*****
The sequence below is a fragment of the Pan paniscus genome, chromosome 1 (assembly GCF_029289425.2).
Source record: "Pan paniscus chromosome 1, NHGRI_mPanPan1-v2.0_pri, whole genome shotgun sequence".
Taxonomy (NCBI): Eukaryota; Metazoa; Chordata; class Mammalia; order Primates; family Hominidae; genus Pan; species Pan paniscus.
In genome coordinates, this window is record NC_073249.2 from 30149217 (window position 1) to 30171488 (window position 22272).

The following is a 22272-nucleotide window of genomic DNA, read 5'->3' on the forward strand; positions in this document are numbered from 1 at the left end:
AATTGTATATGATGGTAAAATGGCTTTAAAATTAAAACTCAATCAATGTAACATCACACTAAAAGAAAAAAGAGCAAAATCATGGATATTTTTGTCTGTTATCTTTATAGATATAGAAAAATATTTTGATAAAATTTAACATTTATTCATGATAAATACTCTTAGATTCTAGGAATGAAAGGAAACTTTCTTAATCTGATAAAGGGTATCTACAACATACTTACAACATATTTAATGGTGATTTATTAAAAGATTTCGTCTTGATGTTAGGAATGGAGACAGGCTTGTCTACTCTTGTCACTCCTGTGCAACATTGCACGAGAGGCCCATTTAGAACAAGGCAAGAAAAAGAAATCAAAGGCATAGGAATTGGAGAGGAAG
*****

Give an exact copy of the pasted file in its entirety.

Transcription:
The sequence below is a fragment of the Pan paniscus genome, chromosome 1 (assembly GCF_029289425.2).
Source record: "Pan paniscus chromosome 1, NHGRI_mPanPan1-v2.0_pri, whole genome shotgun sequence".
Taxonomy (NCBI): Eukaryota; Metazoa; Chordata; class Mammalia; order Primates; family Hominidae; genus Pan; species Pan paniscus.
In genome coordinates, this window is record NC_073249.2 from 30149217 (window position 1) to 30171488 (window position 22272).

The following is a 22272-nucleotide window of genomic DNA, read 5'->3' on the forward strand; positions in this document are numbered from 1 at the left end:
AATTGTATATGATGGTAAAATGGCTTTAAAATTAAAACTCAATCAATGTAACATCACACTAAAAGAAAAAAGAGCAAAATCATGGATATTTTTGTCTGTTATCTTTATAGATATAGAAAAATATTTTGATAAAATTTAACATTTATTCATGATAAATACTCTTAGATTCTAGGAATGAAAGGAAACTTTCTTAATCTGATAAAGGGTATCTACAACATACTTACAACATATTTAATGGTGATTTATTAAAAGATTTCGTCTTGATGTTAGGAATGGAGACAGGCTTGTCTACTCTTGTCACTCCTGTGCAACATTGCACGAGAGGCCCATTTAGAACAAGGCAAGAAAAAGAAATCAAAGGCATAGGAATTGGAGAGGAAG